• The Periodic Table will be introduced as a way of organizing the elements.

  • Through their unit project students will be able to demonstrate the characteristics of physical/chemical properties and changes and be able to distinguish between the two.

Unit 4 - Geology: The Dynamic Earth

How do we as scientists gather and interpret evidence that the Earth is continually changing?

  • Students will learn about Earth’s layers, and composition.

  • Through the evidence of plate tectonics, students will connect how the folding of the Earth’s crust leads to mountain building, volcanoes, and earthquakes.

  • Through various investigations students will justify how rocks are classified and understand the rock cycle.

  • For their unit projects, students will assume the role of scientists and will: create a scaled model of Earth’s interior, explain the importance of the fossil record, and argue the case of Continental Drift.

Homework Policy

Students will receive approximately 20 minutes of homework 3-4 nights per week. Homework is due the next time the class meets. Before starting homework, students should first review their class notes. In addition, students are strongly encouraged to review their class work, previous homework, or project work regularly.

Edmodo is an academic social media tool. I strongly suggest that parents have their child login to Edmodo and together look at the various documents that are in the folders for each subject. Edmodo is useful as students can post school-related questions about classwork, homework, or project work for any subject. Also, students and parents can refer to documents, such as rubrics, mentor texts, strategies, handouts, etc. which exist in Edmodo folders for each subject.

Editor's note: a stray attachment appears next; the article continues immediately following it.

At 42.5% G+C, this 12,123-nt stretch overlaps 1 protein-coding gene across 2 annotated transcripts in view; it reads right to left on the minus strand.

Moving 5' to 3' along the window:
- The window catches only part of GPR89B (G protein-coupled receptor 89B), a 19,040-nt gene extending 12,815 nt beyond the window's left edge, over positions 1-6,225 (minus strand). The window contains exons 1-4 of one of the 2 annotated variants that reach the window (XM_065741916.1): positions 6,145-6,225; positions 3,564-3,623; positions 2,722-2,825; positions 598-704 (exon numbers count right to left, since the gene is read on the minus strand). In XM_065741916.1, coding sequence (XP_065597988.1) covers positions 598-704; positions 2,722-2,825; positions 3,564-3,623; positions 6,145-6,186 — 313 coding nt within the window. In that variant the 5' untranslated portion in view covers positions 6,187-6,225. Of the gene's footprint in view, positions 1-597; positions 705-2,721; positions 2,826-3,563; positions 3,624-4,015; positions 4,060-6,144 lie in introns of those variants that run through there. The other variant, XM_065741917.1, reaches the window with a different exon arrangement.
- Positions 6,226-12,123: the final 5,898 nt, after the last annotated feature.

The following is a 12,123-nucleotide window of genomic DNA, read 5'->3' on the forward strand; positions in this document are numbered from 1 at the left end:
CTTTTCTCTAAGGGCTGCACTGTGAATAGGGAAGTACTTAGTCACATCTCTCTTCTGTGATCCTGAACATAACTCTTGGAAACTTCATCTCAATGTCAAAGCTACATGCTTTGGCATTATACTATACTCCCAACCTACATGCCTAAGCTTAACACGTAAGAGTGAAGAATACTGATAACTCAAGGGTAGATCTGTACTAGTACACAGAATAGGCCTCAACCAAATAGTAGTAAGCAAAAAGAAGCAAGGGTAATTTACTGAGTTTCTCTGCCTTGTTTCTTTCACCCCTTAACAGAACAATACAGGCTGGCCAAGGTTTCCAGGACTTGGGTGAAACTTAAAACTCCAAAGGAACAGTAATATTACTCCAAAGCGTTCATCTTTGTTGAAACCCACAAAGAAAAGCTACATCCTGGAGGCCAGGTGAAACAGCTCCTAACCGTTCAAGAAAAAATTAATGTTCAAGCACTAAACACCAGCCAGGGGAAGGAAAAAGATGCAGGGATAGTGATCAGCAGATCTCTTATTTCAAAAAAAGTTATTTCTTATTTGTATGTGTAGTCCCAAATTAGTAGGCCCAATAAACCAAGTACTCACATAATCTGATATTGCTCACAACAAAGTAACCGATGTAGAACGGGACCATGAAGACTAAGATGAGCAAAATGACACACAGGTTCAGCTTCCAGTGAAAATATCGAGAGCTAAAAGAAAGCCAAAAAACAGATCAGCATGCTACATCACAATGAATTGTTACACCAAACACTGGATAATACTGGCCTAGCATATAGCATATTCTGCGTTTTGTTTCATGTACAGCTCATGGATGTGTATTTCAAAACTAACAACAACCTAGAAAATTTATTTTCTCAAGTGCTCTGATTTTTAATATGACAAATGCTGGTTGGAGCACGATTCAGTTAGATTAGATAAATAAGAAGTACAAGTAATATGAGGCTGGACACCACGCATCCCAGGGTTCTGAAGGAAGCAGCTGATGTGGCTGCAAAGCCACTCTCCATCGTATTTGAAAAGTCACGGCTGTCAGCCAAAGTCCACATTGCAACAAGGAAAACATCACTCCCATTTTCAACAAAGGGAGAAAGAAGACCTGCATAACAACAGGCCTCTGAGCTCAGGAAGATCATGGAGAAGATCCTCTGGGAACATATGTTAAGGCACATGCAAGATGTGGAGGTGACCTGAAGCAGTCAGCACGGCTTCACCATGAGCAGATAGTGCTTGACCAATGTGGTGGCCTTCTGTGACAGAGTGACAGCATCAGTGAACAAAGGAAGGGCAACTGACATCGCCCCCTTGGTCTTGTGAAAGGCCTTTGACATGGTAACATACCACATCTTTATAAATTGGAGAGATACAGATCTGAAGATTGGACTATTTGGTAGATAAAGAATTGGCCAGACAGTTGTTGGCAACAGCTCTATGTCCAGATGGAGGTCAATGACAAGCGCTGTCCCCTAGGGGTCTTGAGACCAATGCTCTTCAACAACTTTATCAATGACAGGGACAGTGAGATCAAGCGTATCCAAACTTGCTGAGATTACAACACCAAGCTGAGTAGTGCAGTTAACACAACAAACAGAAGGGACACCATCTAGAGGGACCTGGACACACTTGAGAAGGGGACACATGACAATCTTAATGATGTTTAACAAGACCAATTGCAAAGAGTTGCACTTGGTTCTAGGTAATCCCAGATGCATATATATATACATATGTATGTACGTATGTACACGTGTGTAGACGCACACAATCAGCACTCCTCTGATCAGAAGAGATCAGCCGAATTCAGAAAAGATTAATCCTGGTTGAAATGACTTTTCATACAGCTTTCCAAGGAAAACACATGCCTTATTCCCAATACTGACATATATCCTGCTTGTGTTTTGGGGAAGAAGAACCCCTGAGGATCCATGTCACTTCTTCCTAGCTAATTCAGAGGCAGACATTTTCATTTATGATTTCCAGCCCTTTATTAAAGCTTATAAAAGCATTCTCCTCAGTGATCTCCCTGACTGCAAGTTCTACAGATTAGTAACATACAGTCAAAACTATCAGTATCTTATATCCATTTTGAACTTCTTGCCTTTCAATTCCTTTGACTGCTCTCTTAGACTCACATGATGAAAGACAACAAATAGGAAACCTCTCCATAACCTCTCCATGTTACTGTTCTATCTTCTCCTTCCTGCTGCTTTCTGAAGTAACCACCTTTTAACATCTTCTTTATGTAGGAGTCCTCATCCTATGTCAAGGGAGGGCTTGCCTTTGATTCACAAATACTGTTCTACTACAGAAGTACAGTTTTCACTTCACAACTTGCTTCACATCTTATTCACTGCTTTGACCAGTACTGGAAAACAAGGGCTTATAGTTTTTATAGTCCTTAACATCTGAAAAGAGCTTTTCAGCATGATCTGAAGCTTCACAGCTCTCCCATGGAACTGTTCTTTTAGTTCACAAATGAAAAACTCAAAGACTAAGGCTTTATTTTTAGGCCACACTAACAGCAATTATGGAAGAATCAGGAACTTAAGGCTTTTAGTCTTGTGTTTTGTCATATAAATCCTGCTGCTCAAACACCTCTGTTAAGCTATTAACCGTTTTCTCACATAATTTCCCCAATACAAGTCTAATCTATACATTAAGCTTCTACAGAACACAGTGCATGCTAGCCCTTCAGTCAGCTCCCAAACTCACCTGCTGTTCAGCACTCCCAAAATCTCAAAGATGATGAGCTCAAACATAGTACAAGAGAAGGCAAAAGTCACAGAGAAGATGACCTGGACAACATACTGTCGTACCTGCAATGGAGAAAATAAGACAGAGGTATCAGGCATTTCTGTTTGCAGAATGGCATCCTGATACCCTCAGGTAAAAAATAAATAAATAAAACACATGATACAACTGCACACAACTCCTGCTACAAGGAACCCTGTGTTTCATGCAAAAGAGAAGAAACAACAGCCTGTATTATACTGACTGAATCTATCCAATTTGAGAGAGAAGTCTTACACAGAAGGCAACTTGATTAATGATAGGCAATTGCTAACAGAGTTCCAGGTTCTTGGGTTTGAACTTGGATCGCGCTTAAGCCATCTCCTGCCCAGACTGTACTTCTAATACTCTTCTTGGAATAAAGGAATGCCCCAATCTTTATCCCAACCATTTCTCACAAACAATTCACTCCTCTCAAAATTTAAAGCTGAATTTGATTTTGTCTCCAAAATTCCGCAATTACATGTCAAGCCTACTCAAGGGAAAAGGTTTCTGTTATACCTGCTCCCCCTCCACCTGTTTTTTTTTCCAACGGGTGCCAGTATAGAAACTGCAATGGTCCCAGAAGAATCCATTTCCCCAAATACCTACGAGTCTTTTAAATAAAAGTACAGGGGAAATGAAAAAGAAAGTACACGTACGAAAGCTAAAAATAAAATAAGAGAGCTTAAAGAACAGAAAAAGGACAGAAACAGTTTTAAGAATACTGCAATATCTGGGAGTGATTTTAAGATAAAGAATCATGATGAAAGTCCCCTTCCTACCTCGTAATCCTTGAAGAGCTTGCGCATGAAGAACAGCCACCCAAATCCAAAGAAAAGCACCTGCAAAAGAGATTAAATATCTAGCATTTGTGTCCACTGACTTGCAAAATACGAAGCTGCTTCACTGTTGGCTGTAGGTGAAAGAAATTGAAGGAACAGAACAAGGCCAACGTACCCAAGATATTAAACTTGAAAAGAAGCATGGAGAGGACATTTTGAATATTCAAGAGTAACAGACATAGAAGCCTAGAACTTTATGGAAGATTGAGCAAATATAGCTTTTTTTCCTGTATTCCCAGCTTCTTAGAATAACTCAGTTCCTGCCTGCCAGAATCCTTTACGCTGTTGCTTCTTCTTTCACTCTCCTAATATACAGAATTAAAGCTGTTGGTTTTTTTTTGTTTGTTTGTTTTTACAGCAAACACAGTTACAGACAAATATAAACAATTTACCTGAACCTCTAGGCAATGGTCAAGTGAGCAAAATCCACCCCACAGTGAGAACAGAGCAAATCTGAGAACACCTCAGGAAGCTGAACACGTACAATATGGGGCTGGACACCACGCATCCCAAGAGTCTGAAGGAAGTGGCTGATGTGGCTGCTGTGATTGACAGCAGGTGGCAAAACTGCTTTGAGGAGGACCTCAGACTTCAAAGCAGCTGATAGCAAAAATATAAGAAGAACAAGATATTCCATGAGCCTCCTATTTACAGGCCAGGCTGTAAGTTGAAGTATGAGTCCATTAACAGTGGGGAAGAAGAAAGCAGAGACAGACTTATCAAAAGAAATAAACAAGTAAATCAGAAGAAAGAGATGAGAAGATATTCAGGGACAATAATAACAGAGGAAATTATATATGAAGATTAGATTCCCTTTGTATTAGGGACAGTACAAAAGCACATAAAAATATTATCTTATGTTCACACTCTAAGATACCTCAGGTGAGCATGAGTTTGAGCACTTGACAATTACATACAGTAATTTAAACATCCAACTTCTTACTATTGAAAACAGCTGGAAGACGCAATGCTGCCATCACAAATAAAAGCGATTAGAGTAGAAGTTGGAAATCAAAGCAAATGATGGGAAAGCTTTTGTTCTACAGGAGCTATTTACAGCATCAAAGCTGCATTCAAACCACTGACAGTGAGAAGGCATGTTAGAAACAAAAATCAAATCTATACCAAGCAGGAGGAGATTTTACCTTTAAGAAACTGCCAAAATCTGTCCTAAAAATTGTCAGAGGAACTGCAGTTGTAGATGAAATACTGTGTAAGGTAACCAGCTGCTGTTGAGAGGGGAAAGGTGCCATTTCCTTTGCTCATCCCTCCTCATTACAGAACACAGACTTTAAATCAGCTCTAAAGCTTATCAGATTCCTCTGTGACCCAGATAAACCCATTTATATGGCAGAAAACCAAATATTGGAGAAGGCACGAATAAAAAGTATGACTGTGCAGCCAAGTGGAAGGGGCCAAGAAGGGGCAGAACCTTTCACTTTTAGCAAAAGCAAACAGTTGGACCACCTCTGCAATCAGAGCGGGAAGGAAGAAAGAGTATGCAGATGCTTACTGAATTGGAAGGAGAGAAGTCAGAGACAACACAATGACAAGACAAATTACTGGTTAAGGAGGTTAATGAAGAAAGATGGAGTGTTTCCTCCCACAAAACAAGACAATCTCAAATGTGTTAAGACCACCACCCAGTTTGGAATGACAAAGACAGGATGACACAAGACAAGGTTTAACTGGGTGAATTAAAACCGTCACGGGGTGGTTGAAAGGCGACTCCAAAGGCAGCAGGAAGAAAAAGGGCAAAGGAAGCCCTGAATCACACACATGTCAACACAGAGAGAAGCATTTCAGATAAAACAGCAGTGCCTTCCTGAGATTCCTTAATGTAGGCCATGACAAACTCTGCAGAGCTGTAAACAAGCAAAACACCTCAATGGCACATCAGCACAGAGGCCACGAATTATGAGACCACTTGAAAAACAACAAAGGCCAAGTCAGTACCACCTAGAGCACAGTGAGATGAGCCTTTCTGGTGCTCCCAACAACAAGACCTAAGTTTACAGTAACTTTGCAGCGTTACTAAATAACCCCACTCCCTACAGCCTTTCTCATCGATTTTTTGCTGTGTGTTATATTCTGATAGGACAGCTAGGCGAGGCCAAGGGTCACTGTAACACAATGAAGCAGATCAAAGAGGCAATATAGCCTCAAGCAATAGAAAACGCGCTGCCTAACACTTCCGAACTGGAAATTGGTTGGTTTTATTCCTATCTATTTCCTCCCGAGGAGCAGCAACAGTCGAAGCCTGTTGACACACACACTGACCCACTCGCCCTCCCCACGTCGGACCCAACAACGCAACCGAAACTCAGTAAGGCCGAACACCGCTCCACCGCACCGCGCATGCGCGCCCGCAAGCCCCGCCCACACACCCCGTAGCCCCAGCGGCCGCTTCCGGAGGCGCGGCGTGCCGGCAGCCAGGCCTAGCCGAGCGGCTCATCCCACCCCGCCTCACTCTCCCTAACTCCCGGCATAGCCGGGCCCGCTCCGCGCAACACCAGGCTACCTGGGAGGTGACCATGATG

Social Studies

Marc Todd mtodd@is289.org

Using the workshop format, the students in the 7th grade will work both individually and collaboratively in partnerships and in groups to understand strategies of the social scientific method and formulate social science questions.

Although textbooks are introduced as a resource in social studies class, we want students to learn from multiple sources. Students are exposed to a wide range of trade books with diverse perspectives and a variety of reading levels.  Other equally important materials are primary sources such as letters, logs and journals, maps, illustrations, and other artifacts, some in print and some on-line.

The 7th graders will investigate the following chronologically organized units of study of American History:

 

Unit 1 - Ways of Working

  • How do we know what we know? How does my perspective inform and affect the way I view history?

  • Different perspectives of events, ideas and people allow individuals to be emotionally and intellectually engaged.

Unit 2 - Election Study

  • Is democracy fair or unfair?